Sheriff's Office warns of scam targeting would-be renters

By Kim Lincoln | Sep 01, 2016
Courtesy of: Elizabeth Gindel A new online scam has surfaced in Knox County where the scammers are taking real estate listings and placing them on Craigslist as rental units and asking the would-be renters to send money through Western Union.

Warren — The Knox County Sheriff's Office is warning the public of an online scam moving through the area that targets people looking for a place to rent.

The scam, originating from the online site Craigslist, is targeting homes that are listed for sale. Knox County Patrol Supervisor Pat Polky said the people behind this are taking online open-source photographs and using them as their own and listing the houses as rentals.

Beth Gindel, an agent at The New England Real Estate Co. in Camden, said she received a call Aug. 29 from the mother of someone who was attempting to rent a property Gindel has listed for sale on Conary Lane in Warren. After the woman's daughter began asking questions of the potential landlord, she realized it was a scam and ceased communication.

The Sheriff's Office said in this particular scam, the listed owner of the property wants respondents to send a money transfer through Western Union. The listed number involved in this scam is a Maryland-based number, (443) 219-7495, and a "Wayne Berry" is the contact. Gindel said when she did an online search of the name and phone number, she came across a discussion of this very thing also happening in New York state.

When the would-be renter contacted "Berry," Gindel said she was told that he worked for the United Nations Development Program in Edinburgh, Scotland, and just got a three- to six-year transfer that is bringing him to Green River, Wyo., and he was looking for someone to rent his house in Warren. When the woman asked why the house was listed for sale, Gindel said she was told by the man that he had problems with the agent and ultimately fired her and decided to just rent the house instead.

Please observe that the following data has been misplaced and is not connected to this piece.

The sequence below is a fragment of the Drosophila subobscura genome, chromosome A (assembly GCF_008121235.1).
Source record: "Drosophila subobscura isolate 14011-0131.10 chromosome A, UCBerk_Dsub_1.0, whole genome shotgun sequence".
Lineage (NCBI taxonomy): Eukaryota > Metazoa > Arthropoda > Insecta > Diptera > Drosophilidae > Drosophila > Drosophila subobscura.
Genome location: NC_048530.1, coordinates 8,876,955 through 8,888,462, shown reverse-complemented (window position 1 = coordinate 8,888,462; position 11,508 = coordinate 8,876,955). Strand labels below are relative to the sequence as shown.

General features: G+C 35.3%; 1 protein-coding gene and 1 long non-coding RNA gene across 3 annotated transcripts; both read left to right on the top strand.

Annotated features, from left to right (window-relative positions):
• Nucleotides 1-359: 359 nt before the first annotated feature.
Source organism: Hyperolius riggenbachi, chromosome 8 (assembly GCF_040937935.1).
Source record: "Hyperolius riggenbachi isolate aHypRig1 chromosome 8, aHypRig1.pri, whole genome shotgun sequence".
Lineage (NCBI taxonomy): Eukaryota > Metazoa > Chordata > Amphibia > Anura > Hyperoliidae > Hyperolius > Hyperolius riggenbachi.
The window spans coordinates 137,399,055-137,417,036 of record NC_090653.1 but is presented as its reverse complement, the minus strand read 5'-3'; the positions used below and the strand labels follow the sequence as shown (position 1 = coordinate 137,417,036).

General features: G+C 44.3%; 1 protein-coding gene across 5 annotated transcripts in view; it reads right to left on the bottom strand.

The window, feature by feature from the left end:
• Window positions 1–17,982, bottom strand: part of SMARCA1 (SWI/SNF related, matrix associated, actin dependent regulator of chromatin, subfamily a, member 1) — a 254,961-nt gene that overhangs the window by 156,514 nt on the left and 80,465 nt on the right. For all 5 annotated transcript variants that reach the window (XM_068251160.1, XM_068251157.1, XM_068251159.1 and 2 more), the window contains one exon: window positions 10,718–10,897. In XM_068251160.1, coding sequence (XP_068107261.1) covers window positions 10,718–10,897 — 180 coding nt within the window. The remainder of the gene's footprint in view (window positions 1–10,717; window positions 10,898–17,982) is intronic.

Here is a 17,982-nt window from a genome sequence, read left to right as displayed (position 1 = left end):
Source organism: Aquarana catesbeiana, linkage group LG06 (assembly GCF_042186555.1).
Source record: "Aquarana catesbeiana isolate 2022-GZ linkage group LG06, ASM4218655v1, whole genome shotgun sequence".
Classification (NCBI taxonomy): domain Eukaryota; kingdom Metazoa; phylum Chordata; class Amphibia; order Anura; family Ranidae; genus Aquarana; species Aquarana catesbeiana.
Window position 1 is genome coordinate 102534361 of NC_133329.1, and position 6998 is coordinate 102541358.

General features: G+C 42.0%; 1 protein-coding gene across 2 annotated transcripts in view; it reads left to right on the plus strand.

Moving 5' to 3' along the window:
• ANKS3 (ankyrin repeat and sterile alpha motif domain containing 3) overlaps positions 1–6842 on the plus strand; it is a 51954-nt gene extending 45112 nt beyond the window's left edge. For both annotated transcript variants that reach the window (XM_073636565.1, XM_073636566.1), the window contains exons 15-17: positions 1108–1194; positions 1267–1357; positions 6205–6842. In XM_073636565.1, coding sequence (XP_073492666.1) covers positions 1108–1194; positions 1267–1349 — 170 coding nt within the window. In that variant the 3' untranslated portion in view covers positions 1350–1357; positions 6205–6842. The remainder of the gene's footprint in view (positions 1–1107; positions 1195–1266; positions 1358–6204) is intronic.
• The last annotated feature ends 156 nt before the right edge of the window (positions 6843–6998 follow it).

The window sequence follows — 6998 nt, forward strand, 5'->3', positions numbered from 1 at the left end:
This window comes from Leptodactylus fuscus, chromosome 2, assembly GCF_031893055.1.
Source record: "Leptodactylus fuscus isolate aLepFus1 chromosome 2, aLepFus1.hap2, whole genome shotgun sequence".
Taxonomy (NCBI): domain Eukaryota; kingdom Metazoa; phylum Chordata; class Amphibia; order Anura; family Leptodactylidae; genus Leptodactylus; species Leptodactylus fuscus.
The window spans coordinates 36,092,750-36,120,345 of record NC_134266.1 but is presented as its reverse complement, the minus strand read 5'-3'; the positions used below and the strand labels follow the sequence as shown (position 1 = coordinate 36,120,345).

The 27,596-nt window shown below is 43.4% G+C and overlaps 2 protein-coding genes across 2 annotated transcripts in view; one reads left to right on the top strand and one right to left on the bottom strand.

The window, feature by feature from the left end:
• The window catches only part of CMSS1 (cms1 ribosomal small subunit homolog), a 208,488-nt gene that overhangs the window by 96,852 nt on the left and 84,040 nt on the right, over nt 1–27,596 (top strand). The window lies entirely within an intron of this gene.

Gindel said the ad on Craiglist, which has now been flagged and removed, had the picture she had taken of the house and used in her real estate listing and also used the exact property description that she had written. The real estate agent said she has had this happen in the past, but has never heard from the public about it. One other time she got a call from the neighbor of a Belfast home Gindel had listed for sale, who had seen people walking around the property. When the neighbor asked what they were doing, the people said they had seen it listed on Craigslist as a rental.

Polky said in the last month the Sheriff's Office has also received complaints of similar situations in Washington and Appleton. So far, no one has fallen for the scheme, because most people expect to be able to tour a rental property before they make a commitment, he said.

The deputy said this type of scheme is similar to the Jamaican lottery scam where scammers lead victims to believe they have won a drawing or lottery, but the cash or prizes will not be released without upfront payment of fees or taxes.

If anyone is asking for money upfront, it is a probably a scam, Polky said.

Courier Publications Editor Kim Lincoln can be reached at 236-8511 or by email at klincoln@villagesoup.com.

Comments (2)
Posted by: Steve Carriere | Sep 01, 2016 20:49

This is a common Craigs List scam, one that has been happening for years. I wish there were a way Craigs list could find a way to validate all of the information of the home owner first before these ads get posted.



Posted by: Kathy Moran | Sep 01, 2016 11:47

This occurred when my home in Camden went on the market in the spring of 2015.  The ad was my realtor's ad, embellished with a dishwasher and a few other non-existent amenities.  Someone at Rockland City Hall was familiar with the scheme and notified the Camden Police Dept, who notified me.  I immediately called my realtor's office (Keller-Williams), found that they also haddiscovered it and had already taken measures to remove it from Craigslist.  It was all over quickly, but long enough that the threat of strangers coming unannounced to my door with bag and baggage was unnerving.



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